This shirt is so soft that turbulence won’t wake you up.
- Short-Sleeve Lightweight T-Shirt
- 65% Polyester / 35% Ring-Spun Cotton
- Fabric weight: 4.5 oz (153 g/m2)
- Shoulder-to-shoulder taping
- Double-stitched sleeves and bottom hem
World War I and World War II showed us a parade of aircraft that showed innovation and ingenuity. Shortly after the Wright Brothers invented the airplane in 1903, various designs for these amazing flying machines were created.
One of the famous WW1 airplanes was the Fokker Dr.I. First flown in 1918, the Dr.I is a small, rotary-powered triplane. It’s made with steel tube fuselage and sported thick cantilever wings. Compared to other WW1 planes at that time, the Dr.I was preferred because of its easy maneuverability. With a Dr.I, the pilot can create sharp turns which helped in avoiding enemy planes.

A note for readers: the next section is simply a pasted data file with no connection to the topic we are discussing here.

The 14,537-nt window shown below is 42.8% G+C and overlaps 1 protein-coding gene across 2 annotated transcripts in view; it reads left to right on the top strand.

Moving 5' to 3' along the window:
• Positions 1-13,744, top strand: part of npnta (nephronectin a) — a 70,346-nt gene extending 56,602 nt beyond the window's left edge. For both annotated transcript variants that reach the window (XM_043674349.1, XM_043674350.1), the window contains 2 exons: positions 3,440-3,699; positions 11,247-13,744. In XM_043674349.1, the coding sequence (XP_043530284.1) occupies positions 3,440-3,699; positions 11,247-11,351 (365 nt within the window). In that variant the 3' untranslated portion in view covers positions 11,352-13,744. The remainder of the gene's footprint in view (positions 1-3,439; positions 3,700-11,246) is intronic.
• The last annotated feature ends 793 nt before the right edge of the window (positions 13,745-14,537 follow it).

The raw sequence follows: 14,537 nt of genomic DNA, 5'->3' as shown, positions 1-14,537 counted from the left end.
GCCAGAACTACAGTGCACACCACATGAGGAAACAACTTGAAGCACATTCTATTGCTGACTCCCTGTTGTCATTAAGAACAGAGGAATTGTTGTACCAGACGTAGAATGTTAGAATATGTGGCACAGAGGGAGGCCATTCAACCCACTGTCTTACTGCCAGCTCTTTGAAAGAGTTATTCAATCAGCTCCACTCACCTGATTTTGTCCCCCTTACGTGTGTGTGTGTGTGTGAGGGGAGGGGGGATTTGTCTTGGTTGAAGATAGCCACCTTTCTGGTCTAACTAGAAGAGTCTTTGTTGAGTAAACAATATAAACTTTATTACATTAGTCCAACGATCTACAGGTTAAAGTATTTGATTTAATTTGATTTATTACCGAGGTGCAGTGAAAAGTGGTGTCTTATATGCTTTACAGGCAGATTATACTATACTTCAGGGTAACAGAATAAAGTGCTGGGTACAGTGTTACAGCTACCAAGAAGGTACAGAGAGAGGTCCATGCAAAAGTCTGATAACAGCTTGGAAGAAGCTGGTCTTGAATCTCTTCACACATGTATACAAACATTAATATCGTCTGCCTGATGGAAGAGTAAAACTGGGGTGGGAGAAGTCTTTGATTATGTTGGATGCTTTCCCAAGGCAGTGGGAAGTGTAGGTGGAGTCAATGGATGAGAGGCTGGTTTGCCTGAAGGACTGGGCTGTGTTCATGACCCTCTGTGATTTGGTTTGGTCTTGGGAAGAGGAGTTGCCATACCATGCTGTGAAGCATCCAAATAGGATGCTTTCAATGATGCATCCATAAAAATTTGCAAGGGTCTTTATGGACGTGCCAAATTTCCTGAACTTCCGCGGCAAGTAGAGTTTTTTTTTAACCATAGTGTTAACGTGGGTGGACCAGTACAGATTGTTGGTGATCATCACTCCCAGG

Why is the Fokker Dr.I so interesting? Well, the Dr.I is the aircraft that Manfred von Richthofen flew during the war. Richthofen is better known for his nickname, “The Red Baron.” Oh, and how did he get his nickname? He painted his Fokker Dr.I red.
By WW2, the North American P-51 Mustang became the most sought-after aircraft since its first flight in October 1940. There were about 15,000 units built until it was retired in 1984. Built by the North American Aviation, its main feature is its reliable engine and larger-than-average fuel load space. In its first design, it used the Allison engine. However, it could not sustain the aircraft at more than 15,000 feet. It was redesigned with a Merlin 61, a two-speed, two-stage, inter-cooled supercharger. The new engine gave the P-51 Mustang a top speed of 390 to 440 mph.
Now, who had flown the P-51 Mustang? Well, we’ve got Lt. Col. Thomas J. Hitchcock Jr. Also known as Tommy Hitchcock Jr., he was instrumental in the move to switch the Allison engine with the Merlin 61. He reported about the improvements in switching engines and recommended the immediate development of P-51s with Merlin 61.
Launched on: March 10, 2020